Hip Pain and Management in adults

Scope

450 patients per 100 000 population present to Primary Care annually with hip pain

25% resolve in 3 months – 35% at 12 months

Pain felt around and attributed to the hip can also be due to spinal or abdominal disorders which should be excluded.

Hip pathology may cause pain felt only at the knee.

In the young adult, Femoro-acetabular impingement (FAI), labral tears and hip dysplasia may cause hip pain, usually felt in the groin.

Trochanteric pain with local tenderness is often due to trochanteric bursitis or abductor tendinopathy. Isolated trochanteric pain due to bursitis or tendinopathy settles in 64% after one year and 71% after five years. Please do not request US guided injections of trochanteric bursitis.

Degenerative hip disease is the most common diagnosis in the adult and is the long-term consequence of predisposing conditions.

Osteoarthritis (OA) may not be progressive and most patients will not need surgery, with their symptoms adequately controlled by nonsurgical measures. Symptoms progress in 15% of patients within 3 years and 28% within 6 years (Osteoarthritic Hip Pain CRG).

MRI requests can be made by the Extended Scope Physiotherapist (ESP) or Integrated Clinical Assessment and Treatment (ICAT) clinician; GPs are no longer able to order MRI through the Any Qualified Provider (AQP) process.

Please note pre-referral criteria are applicable in this referral and referrals may be returned if this information is not contained within the referral

  • Please note primary care is requested to follow In Shape for Surgery best practice which can be seen here.

Out of Scope

DRSS will review the referral letter and direct to Orthopaedics if:

  • Under 16 years of age
  • Arthroscopy recommended by an orthopaedic specialist in those under 18 years of age
  • Recent surgery same joint less than six month ago
  • Metal work in situ in the area
  • Previous arthroplasty same joint/joint replacement
  • Inflammatory Arthritis
  • Suspected serious pathology (see Red Flags)
  • Leaking wound/possible infections
  • The following hip condition:
    • Protrusio acetabula

Assessment

History

Please include detail such as:

  • Pain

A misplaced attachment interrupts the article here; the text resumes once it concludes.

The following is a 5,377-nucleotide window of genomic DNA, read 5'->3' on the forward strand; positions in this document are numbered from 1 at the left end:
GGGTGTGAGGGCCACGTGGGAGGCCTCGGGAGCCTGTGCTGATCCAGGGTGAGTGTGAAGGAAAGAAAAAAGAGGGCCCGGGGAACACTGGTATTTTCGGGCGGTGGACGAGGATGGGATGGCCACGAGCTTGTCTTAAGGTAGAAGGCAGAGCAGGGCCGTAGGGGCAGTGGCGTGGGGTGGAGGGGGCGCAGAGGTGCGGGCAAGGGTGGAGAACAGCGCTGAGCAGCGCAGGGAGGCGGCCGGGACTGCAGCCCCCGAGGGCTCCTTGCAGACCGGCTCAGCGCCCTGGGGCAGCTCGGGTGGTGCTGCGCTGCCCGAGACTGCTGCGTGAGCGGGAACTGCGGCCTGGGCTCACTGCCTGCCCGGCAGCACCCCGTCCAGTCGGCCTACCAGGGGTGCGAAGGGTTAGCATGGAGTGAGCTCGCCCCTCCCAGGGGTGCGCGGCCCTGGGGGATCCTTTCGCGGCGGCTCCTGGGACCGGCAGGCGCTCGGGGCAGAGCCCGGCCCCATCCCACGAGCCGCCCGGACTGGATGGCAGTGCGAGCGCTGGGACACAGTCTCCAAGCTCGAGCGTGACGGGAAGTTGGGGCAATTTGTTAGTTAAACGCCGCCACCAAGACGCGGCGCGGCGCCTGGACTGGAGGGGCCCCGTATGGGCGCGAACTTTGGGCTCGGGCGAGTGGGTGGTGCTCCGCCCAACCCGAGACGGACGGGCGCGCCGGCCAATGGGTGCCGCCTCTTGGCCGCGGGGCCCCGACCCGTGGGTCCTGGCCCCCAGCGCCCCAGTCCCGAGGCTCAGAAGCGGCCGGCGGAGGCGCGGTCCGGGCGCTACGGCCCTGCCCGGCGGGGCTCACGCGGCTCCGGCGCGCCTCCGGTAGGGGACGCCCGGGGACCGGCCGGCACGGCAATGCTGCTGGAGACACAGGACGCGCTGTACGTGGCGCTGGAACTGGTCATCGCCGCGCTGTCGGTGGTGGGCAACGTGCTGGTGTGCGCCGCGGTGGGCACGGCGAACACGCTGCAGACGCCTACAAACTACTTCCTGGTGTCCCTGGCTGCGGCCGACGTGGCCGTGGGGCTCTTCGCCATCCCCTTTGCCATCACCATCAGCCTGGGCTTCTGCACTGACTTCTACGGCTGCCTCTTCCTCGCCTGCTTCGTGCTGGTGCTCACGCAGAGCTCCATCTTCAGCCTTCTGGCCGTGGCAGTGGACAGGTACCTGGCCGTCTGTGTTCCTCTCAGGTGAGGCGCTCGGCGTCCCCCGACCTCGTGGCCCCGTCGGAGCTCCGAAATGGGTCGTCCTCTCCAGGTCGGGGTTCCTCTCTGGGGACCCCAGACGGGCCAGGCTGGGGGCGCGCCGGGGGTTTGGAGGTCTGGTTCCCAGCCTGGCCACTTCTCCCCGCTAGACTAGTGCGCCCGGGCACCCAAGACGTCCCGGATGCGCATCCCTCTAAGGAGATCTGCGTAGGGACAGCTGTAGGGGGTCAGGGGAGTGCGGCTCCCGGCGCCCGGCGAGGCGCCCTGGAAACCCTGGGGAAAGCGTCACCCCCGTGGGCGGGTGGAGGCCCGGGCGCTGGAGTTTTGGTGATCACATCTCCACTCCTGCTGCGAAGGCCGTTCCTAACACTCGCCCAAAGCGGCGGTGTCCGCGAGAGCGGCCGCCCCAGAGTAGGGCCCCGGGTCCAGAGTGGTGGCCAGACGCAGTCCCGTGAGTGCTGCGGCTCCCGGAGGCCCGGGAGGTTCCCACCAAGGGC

• In the groin, medial thigh or greater trochanter radiating to thigh or knee at rest and/or after activity
    • isolated knee pain
  • Impact on occupation, daily activity or sports (e.g. decrease in walking distance, difficulty in negotiating stairs or performing pedicure)
  • Duration and onset
  • Aggravating and relieving factors
  • Perthes
  • Details of previous surgery

NB: Isolated pain over the greater trochanter due to bursitis or tendonopathy settles in 64% of patients after one year and 71% after five years.

Examination

Examine the hip for tenderness and irritability on movement.

Differential Diagnoses

  • Osteoarthritis
  • Femoroacetabular impingement (FAI)
  • Trochanteric pain

Red Flags

Red flags (these should receive urgent referral to secondary care, bypassing community assessment):

  • Fracture or trauma
  • Suspicion of tumour or evidence of any destructive lesion on radiograph
  • Unexplained, increasing or sudden onset severe pain in a previously replaced joint
  • Any features suspicious of infection, including:
    • Cellulitis over the joint
    • Large effusion and erythema
    • Inflamed scar/wound over a previously replaced joint
  • Inability to walk or weight bear
  • Evidence of new inflammatory arthropathy
  • Avascular necrosis/osteonecrosis
  • The following hip condition:
    • Protrusio acetabula

Investigations

**ADDENDUM 24/5/21 – Due to the current waits for plain X-rays in some areas, an attached X-ray report will no longer be mandated. However, all referral letters must state that an X-ray has been done or that it has been requested. Please do attach reports if possible as they improve the efficiency of referral triage) **


  • A plain A-P X-ray of the pelvis report should ideally accompany all hip referrals in all those over 55 years of age (independent of suspected aetiology) or younger when OA is suspected.
  • The clinical indications for this are:
    1. to rule OA in or out as a differential for the patient's symptoms
    2. to ensure that deterioration in symptoms isn't due to potential Red Flag conditions e.g., avascular necrosis (an indication for expedited referral).
    3. deterioration in OA can result in more complex and time-consuming operations. If this is known, then the appropriate surgical list time can be allocated, hence avoiding cancellations of procedures later in the list

In addition, an up-to-date X-ray is extremely beneficial for remote/virtual consultations.

Please consider repeating an X-ray if a significant time has elapsed since the last one, or there has been a significant change/progression in your patient’s symptoms. This will aid in remote/virtual consultations and help to avoid delay in diagnosis of differentials/red flag conditions.